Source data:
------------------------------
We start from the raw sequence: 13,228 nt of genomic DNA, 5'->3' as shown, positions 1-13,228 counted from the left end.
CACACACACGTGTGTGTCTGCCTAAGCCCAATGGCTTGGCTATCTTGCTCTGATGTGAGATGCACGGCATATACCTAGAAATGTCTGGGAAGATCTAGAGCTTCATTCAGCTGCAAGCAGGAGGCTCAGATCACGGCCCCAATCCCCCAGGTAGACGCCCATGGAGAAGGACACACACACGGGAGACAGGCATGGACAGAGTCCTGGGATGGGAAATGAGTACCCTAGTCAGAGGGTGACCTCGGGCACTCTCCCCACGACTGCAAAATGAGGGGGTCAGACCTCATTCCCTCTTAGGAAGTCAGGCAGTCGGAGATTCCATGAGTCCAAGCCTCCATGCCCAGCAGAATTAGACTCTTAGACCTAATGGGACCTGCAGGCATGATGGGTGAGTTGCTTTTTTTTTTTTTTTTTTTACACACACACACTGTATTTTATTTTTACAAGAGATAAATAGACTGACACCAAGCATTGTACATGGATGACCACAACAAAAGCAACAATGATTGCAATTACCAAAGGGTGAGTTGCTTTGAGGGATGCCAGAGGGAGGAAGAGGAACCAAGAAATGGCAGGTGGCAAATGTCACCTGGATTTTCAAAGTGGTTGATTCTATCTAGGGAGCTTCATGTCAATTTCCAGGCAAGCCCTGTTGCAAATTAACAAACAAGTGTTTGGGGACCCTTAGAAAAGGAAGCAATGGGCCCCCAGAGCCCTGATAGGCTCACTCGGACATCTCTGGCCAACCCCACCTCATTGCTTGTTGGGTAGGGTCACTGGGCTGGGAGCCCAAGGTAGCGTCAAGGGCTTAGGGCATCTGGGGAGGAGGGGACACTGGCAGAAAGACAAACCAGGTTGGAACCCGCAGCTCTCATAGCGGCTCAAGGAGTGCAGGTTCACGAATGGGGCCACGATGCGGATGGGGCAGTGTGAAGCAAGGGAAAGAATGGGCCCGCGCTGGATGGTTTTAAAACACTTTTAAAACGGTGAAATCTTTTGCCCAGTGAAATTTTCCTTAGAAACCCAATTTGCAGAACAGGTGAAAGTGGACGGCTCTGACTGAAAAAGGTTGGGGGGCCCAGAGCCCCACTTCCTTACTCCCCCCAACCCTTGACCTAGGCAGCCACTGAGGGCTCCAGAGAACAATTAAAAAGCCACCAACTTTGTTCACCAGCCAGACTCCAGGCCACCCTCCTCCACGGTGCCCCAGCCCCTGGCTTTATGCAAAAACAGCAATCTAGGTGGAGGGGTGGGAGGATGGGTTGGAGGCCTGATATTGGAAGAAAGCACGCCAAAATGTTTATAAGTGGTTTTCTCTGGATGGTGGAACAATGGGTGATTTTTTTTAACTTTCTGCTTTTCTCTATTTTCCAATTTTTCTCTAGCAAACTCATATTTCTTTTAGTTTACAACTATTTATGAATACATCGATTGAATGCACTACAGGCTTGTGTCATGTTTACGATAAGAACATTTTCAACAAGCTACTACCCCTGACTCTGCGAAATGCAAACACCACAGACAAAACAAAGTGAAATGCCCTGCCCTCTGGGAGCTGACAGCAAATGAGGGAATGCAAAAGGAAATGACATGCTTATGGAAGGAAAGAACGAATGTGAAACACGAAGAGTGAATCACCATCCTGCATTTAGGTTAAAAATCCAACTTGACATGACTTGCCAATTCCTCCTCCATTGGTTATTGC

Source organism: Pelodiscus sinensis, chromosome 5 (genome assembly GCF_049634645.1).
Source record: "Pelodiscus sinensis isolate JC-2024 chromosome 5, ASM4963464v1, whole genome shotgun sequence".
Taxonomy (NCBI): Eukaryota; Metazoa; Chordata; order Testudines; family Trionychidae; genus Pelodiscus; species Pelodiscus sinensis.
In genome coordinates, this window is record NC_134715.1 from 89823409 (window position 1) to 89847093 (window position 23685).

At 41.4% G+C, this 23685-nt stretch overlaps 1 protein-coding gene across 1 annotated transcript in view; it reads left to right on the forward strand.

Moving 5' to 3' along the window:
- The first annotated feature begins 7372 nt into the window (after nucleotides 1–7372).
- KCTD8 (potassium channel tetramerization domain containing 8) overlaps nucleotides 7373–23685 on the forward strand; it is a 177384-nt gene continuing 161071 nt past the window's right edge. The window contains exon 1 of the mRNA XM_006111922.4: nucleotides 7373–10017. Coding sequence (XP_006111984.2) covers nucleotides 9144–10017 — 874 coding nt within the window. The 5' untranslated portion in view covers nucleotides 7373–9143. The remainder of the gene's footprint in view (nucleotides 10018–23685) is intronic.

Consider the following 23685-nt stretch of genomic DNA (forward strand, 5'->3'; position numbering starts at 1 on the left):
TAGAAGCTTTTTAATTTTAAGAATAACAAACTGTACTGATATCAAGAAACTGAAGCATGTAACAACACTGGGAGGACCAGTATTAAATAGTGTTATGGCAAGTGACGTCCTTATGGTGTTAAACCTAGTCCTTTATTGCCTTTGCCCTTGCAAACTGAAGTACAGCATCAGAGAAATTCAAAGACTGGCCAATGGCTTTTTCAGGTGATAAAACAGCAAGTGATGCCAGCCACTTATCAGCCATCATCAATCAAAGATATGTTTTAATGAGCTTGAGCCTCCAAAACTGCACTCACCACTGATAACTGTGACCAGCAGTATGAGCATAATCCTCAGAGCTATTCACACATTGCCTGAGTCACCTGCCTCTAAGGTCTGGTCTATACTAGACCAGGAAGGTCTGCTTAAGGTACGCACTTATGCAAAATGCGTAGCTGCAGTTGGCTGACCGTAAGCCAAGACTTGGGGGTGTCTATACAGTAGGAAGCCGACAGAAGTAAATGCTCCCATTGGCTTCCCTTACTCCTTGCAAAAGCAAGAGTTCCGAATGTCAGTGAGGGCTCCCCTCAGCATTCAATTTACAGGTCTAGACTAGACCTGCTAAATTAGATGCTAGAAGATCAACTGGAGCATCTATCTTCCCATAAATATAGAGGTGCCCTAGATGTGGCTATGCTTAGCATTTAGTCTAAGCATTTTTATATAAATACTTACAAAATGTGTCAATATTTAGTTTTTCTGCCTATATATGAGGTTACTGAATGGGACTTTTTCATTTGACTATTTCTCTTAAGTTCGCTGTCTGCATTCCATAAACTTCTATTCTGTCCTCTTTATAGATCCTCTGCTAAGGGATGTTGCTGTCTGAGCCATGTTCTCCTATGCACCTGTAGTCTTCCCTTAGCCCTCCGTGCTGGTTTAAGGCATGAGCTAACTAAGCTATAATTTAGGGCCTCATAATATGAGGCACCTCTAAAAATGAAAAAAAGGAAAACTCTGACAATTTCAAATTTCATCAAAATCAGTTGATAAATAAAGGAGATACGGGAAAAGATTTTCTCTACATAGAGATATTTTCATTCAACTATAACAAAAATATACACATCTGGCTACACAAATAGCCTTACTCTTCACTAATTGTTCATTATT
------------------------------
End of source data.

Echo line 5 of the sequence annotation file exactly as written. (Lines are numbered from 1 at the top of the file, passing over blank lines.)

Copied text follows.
Taxonomy (NCBI): Eukaryota; Metazoa; Chordata; order Testudines; family Trionychidae; genus Pelodiscus; species Pelodiscus sinensis.